Over the course of the aughts, Tracy McGrady arguably possessed as much skill as any other player.  His athleticism was unmatched, his creativity unimaginable  and, at times, his J was deadly. Sadly, for him and fans of the game, too often T-Mac was shelved with injuries, missing games by the dozens. As we head into the 2009-2010 NBA season, McGrady has a lot to prove—both to himself and NBA fans. Regardless of what Tracy brings to the table this year,  we’ll always have the highlight-filled memories that he created for us. For that we pay homage. T-Mac was the third of three (Wade, Iverson) to be on the cover of KICKS 8. Who’s standing front-and-center on KICKS 12? Find out August 25th.—Tzvi Twersky

by Lang Whitaker

Thank goodness for patience. Without it, Tracy McGrady would not be where he is today. After playing a supporting role for three years in Toronto, his patience paid off with a move to Orlando, where he immediately showed his All-NBA talent. But after a freak injury to his expected running mate, Grant Hill, Tracy’s patience was once again tested, as McGrady had to carry the Magic for four seasons. Then, after being shipped to the Rockets, McGrady once again showed patience while spending most of this year learning Jeff Van Grumpy’s system and how to effectively team with Yao Ming. That learning process began to blossom during the Playoffs, where T-Mac averaged 30 per game and the Rockets pushed the Mavericks to seven games before being knocked out.

The entire time, from his breakout at the then-adidas-sponsored ABCD Camp up through his eight years in the NBA, Tracy McGrady has been down with the three stripes. While so many players jump from company to company as quickly as they can cash the checks, Tracy has been the face of adidas, his own rise to prominence dovetailing with its ascension.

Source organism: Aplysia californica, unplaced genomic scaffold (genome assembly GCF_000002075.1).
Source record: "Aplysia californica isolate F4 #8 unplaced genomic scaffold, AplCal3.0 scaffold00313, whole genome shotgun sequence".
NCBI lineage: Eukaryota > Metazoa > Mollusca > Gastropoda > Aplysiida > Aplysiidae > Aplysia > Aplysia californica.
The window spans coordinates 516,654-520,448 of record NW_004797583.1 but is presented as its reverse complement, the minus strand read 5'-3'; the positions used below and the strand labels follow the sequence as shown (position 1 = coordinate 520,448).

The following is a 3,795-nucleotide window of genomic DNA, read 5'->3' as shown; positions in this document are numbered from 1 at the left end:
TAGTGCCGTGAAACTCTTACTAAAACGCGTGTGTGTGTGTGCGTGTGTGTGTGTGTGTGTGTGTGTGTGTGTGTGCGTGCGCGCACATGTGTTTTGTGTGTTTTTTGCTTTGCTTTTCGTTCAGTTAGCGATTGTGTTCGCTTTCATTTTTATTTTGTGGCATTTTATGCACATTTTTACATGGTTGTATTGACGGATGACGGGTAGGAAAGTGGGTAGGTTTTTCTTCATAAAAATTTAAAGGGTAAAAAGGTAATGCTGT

If we weren’t completely certain of T-Mac’s patience, he confirmed it for good when our initial interview with him was eaten by a surly tape recorder. A few days later—this time from a completely different continent—we got him on the phone again to discuss the T-Mac 5.

KICKS: So where are you right now?
T-MAC: I’m in Czechoslovakia, shooting this new adidas commercial. But now we’re almost done and I’m flying back to Houston tonight.

KICKS: I heard you guys were messing with pyrotechnics in this ad, lighting a guy on fire?
T-MAC: I didn’t see it, but the commercial’s gonna be sick. This might be the best one yet. It should be out sometime in October.

KICKS: The Rockets just signed Stromile Swift. How will the Stro Show help you guys out?
KICKS 8 cover; Tracy McGrady T-MAC: Well, that’s a great addition to our team. Stromile is young and very talented, and he has a huge upside. Before we got him, we were really lacking that athletic ability at the four position. He’s gonna be a huge addition to our team. I’m going to do my best to make him a better player.

KICKS: How will Stro fit with Yao?
T-MAC: I think he’ll be great for Yao. A lot of times, Yao has to play out of position and he ends up on guys that are quicker than him. Now we can put Stro on some of those guys, which means not having Yao get in quick foul trouble. He can also help Yao on rebounding, grab a lot of offensive rebounds and run the court.

KICKS: What else do you need?
T-MAC: I honestly think we’re set. We bring most of our guys back from last year, adding Luther Head and Stro, and we’re set. I think they’re still looking for a true point guard to help run things.

KICKS: On to the topic at hand. What was the first shoe you ever bought?
T-MAC: I think they were Jordans, the first ones, the black, red and white. My parents got ’em for me.